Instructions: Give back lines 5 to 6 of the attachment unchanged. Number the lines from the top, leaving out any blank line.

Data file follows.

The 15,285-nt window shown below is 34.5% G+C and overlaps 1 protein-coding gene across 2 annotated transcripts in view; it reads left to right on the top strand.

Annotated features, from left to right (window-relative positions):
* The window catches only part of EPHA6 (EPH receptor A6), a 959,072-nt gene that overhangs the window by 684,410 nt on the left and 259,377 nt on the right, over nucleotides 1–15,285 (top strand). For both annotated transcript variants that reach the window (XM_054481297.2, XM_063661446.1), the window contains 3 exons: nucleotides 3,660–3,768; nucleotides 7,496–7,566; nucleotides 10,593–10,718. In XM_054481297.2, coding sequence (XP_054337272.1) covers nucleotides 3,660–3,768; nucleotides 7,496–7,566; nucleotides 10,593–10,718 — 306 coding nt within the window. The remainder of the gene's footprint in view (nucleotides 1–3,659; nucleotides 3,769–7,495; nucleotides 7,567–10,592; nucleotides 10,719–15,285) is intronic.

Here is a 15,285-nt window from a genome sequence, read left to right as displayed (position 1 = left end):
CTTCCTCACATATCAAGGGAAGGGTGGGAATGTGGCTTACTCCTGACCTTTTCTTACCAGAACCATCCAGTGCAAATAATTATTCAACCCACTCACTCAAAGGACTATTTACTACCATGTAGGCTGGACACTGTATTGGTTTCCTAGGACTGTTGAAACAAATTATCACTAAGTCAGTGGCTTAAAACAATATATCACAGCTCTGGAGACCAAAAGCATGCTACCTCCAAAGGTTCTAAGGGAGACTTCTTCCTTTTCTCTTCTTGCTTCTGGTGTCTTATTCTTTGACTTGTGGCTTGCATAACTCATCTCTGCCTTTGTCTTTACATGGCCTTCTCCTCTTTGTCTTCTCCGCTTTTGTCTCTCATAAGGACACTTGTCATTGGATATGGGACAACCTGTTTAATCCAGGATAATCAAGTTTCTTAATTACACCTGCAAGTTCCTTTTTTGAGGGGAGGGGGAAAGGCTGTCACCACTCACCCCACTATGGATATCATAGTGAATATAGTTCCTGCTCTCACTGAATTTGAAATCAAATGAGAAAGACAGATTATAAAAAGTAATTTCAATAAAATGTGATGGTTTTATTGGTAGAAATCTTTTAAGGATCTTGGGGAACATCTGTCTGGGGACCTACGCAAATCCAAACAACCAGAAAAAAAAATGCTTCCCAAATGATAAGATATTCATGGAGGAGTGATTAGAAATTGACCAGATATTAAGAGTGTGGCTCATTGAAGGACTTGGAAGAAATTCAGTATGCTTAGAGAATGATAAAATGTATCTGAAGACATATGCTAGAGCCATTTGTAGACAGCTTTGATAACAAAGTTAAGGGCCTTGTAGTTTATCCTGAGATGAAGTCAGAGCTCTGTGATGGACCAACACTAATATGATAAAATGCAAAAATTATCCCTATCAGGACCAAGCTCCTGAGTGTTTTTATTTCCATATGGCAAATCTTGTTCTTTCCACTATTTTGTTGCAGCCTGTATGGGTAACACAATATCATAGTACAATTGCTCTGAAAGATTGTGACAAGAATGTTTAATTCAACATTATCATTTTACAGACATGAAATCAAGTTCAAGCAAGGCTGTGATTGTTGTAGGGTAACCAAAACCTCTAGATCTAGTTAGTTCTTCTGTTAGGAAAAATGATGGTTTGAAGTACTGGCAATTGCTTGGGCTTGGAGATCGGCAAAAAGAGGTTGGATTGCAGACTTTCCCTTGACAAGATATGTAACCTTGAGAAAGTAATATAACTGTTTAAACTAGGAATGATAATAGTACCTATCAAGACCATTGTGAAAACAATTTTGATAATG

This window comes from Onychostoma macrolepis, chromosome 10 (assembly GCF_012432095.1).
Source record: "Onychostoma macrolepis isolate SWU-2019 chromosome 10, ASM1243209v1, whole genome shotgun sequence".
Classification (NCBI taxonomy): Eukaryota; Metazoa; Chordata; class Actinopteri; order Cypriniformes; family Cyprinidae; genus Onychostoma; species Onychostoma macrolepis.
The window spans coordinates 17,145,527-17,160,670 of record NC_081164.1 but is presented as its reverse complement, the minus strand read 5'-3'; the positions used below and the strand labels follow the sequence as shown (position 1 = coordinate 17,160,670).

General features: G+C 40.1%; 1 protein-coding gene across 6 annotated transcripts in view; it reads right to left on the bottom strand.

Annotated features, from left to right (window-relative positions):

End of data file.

CTTCCTCACATATCAAGGGAAGGGTGGGAATGTGGCTTACTCCTGACCTTTTCTTACCAGAACCATCCAGTGCAAATAATTATTCAACCCACTCACTCAAAGGACTATTTACTACCATGTAGGCTGGACACTGTATTGGTTTCCTAGGACTGTTGAAACAAATTATCACTAAGTCAGTGGCTTAAAACAATATATCACAGCTCTGGAGACCAAAAGCATGCTACCTCCAAAGGTTCTAAGGGAGACTTCTTCCTTTTCTCTTCTTGCTTCTGGTGTCTTATTCTTTGACTTGTGGCTTGCATAACTCATCTCTGCCTTTGTCTTTACATGGCCTTCTCCTCTTTGTCTTCTCCGCTTTTGTCTCTCATAAGGACACTTGTCATTGGATATGGGACAACCTGTTTAATCCAGGATAATCAAGTTTCTTAATTACACCTGCAAGTTCCTTTTTTGAGGGGAGGGGGAAAGGCTGTCACCACTCACCCCACTATGGATATCATAGTGAATATAGTTCCTGCTCTCACTGAATTTGAAATCAAATGAGAAAGACAGATTATAAAAAGTAATTTCAATAAAATGTGATGGTTTTATTGGTAGAAATCTTTTAAGGATCTTGGGGAACATCTGTCTGGGGACCTACGCAAATCCAAACAACCAGAAAAAAAAATGCTTCCCAAATGATAAGATATTCATGGAGGAGTGATTAGAAATTGACCAGATATTAAGAGTGTGGCTCATTGAAGGACTTGGAAGAAATTCAGTATGCTTAGAGAATGATAAAATGTATCTGAAGACATATGCTAGAGCCATTTGTAGACAGCTTTGATAACAAAGTTAAGGGCCTTGTAGTTTATCCTGAGATGAAGTCAGAGCTCTGTGATGGACCAACACTAATATGATAAAATGCAAAAATTATCCCTATCAGGACCAAGCTCCTGAGTGTTTTTATTTCCATATGGCAAATCTTGTTCTTTCCACTATTTTGTTGCAGCCTGTATGGGTAACACAATATCATAGTACAATTGCTCTGAAAGATTGTGACAAGAATGTTTAATTCAACATTATCATTTTACAGACATGAAATCAAGTTCAAGCAAGGCTGTGATTGTTGTAGGGTAACCAAAACCTCTAGATCTAGTTAGTTCTTCTGTTAGGAAAAATGATGGTTTGAAGTACTGGCAATTGCTTGGGCTTGGAGATCGGCAAAAAGAGGTTGGATTGCAGACTTTCCCTTGACAAGATATGTAACCTTGAGAAAGTAATATAACTGTTTAAACTAGGAATGATAATAGTACCTATCAAGACCATTGTGAAAACAATTTTGATAATG

This window comes from Onychostoma macrolepis, chromosome 10 (assembly GCF_012432095.1).